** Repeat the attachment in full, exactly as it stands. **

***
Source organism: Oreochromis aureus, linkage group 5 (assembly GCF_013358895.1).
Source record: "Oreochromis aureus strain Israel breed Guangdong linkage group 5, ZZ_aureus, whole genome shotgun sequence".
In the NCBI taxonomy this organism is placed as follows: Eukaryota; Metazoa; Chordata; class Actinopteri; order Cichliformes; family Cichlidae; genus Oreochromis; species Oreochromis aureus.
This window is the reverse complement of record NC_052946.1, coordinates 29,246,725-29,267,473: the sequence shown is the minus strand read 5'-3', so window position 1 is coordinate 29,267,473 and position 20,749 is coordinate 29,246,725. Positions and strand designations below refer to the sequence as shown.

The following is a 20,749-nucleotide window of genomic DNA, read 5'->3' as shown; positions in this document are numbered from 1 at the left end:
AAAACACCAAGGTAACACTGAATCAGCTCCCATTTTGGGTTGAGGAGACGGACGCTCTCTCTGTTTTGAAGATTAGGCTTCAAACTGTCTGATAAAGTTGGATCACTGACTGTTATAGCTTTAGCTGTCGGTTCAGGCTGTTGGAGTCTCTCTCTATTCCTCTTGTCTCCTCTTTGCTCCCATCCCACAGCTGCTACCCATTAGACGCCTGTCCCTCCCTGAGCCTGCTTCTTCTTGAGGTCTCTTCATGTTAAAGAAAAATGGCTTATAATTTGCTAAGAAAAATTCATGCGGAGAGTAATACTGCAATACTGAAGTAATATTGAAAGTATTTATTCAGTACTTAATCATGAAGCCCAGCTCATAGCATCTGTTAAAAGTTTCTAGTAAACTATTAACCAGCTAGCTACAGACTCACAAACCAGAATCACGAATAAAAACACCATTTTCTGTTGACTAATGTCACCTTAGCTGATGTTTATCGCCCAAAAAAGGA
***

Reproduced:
Source organism: Oreochromis aureus, linkage group 5 (assembly GCF_013358895.1).
Source record: "Oreochromis aureus strain Israel breed Guangdong linkage group 5, ZZ_aureus, whole genome shotgun sequence".
In the NCBI taxonomy this organism is placed as follows: Eukaryota; Metazoa; Chordata; class Actinopteri; order Cichliformes; family Cichlidae; genus Oreochromis; species Oreochromis aureus.
This window is the reverse complement of record NC_052946.1, coordinates 29,246,725-29,267,473: the sequence shown is the minus strand read 5'-3', so window position 1 is coordinate 29,267,473 and position 20,749 is coordinate 29,246,725. Positions and strand designations below refer to the sequence as shown.

The following is a 20,749-nucleotide window of genomic DNA, read 5'->3' as shown; positions in this document are numbered from 1 at the left end:
AAAACACCAAGGTAACACTGAATCAGCTCCCATTTTGGGTTGAGGAGACGGACGCTCTCTCTGTTTTGAAGATTAGGCTTCAAACTGTCTGATAAAGTTGGATCACTGACTGTTATAGCTTTAGCTGTCGGTTCAGGCTGTTGGAGTCTCTCTCTATTCCTCTTGTCTCCTCTTTGCTCCCATCCCACAGCTGCTACCCATTAGACGCCTGTCCCTCCCTGAGCCTGCTTCTTCTTGAGGTCTCTTCATGTTAAAGAAAAATGGCTTATAATTTGCTAAGAAAAATTCATGCGGAGAGTAATACTGCAATACTGAAGTAATATTGAAAGTATTTATTCAGTACTTAATCATGAAGCCCAGCTCATAGCATCTGTTAAAAGTTTCTAGTAAACTATTAACCAGCTAGCTACAGACTCACAAACCAGAATCACGAATAAAAACACCATTTTCTGTTGACTAATGTCACCTTAGCTGATGTTTATCGCCCAAAAAAGGA